The legislatures of Louisiana are in session at the present moment attempting to find answers for the state’s budget crisis. Like other states, the budget of Louisiana has been in shambles for years, as legislatures try to find solutions suitable for all citizens. The topic of discussion stem from Gov. Bobby Jindal’s tax swap plan, House Speaker Chuck Kleckley’s backing alternate state budget negotiations, education, and other issues facing the state of Louisiana at this present moment in time. Decisions are being made, which should benefit the citizens of Louisiana. Gov.
Bobby Jindal’s tax plan proposal would phase out the states income tax and corporate tax by raising the sales tax throughout the state of Louisiana. In Jindal’s vision, cutting the states income tax and corporate tax in exchange of raising the sales tax, would generate more money for the state of Louisiana. He believed the proposal was part of the answer to budget crisis plaguing Louisiana, but other legislatures did not agree with the proposal. Legislature’s believed the proposal would weigh in to harsh on the poor and benefit the wealthy citizens of Louisiana only.
The scrutiny of the tax plan caused Jindal to park the tax proposal (Adelson, 2013). Instead of going forward with the proposal, Jindal asked for the cooperation of legislatures in phasing out the state’s income tax. House Speaker Chuck Kleckley reversed his decision on spending cuts, by backing other legislatures in tax cuts that would help the state’s budget. Kleckley is one representative among others that opposed Jindals plan to phase out the state’s income tax proposal. Kleckley’s change of heart would bring millions of dollars back to the state’s budget and open doors for other new programs that would benefit he state.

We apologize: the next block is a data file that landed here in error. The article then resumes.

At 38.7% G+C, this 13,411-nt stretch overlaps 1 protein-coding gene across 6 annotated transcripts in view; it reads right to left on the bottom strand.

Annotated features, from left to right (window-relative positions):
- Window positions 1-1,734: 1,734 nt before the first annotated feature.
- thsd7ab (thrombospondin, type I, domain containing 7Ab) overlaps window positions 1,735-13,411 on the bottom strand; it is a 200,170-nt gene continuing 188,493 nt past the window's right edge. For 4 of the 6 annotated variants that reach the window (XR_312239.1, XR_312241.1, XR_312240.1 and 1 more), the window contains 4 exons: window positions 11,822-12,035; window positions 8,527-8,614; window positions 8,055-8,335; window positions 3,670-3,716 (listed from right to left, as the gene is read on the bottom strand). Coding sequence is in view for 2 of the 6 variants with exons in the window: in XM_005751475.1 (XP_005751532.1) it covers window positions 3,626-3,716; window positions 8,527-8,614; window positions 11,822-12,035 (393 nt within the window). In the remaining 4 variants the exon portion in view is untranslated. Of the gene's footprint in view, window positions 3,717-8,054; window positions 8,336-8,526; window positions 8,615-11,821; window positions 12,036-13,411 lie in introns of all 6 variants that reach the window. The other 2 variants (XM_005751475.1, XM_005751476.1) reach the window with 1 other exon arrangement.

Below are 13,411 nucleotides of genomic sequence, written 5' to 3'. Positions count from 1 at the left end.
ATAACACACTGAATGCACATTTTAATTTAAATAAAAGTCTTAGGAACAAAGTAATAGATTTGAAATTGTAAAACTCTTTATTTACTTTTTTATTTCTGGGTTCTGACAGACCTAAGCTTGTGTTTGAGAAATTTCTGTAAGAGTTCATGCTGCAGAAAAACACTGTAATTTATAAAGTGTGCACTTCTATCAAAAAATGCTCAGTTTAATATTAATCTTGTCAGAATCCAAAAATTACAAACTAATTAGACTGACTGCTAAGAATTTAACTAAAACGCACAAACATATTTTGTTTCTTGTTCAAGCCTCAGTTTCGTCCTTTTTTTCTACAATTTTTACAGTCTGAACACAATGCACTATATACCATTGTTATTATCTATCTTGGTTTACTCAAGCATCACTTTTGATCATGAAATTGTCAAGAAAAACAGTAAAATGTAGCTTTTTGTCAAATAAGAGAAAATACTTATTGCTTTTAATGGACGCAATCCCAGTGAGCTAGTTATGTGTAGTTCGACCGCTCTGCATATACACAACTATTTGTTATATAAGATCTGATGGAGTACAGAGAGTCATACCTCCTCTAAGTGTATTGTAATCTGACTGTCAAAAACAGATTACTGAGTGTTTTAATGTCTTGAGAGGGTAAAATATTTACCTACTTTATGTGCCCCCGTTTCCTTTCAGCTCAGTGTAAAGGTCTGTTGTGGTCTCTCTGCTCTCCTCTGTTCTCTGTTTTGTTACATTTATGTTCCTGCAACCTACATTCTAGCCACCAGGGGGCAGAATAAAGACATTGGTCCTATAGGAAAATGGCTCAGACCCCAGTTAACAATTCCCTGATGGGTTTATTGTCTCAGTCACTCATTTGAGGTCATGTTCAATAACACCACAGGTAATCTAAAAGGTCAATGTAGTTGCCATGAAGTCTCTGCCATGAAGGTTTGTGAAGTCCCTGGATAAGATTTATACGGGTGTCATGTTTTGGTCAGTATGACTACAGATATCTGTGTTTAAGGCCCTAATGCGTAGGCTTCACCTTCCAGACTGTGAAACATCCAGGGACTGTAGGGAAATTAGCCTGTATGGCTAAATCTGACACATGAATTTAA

Kleckley and other legislatures have agreed on a deal that would replace $490 million dollars in the state’s $24. 9 billion dollar budget with cuts (Adelson, 2013). This deal was placed as a way to maneuver around other officials who opposed the plan itself. Education has become a serious topic over the years, due to the number of schools throughout the state which are in academically unsatisfactory statuses. The educational status throughout the state is poor, with low numbers of graduation in the public school system.
Once these schools receive the status of poor academics, the state has the option of letting the school figure out ways of correcting the problem or placing the school in the states care. Once the state takes over the school, higher standards and strict rules would apply for both teachers and students to follow. The state would also retain all federal funding for the school, instead of issuing the funds for that school to the school board. The state believes that teachers are ineffective in the way the material is taught to the students.
Both teachers and students are evaluated through the Compass System, which determines the effectiveness of the teacher’s ability to teach and the ability of the student to learn the material. Any teacher with a low effective rating for a period of two years is subject to termination (Kumar, 2013). The state is blaming the teaching ability of the teachers, instead of evaluating the behavior of the students inside the classroom. A teacher cannot teach, if he or she is constantly correcting students who disrupts class.
After following the budget crisis of Louisiana, not once has the crisis of overcrowded prisons been mentioned. The budget seems to be centered on other important issues, but lack interest in finding alternative solutions for the criminal justice system. The lack of federal funding to the justice system would cause early release dates to thousands of criminals, putting society in jeopardy all over again. Louisiana legislatures should focus on alternative solutions for housing inmates, instead of worrying on the phasing of the state’s income tax.
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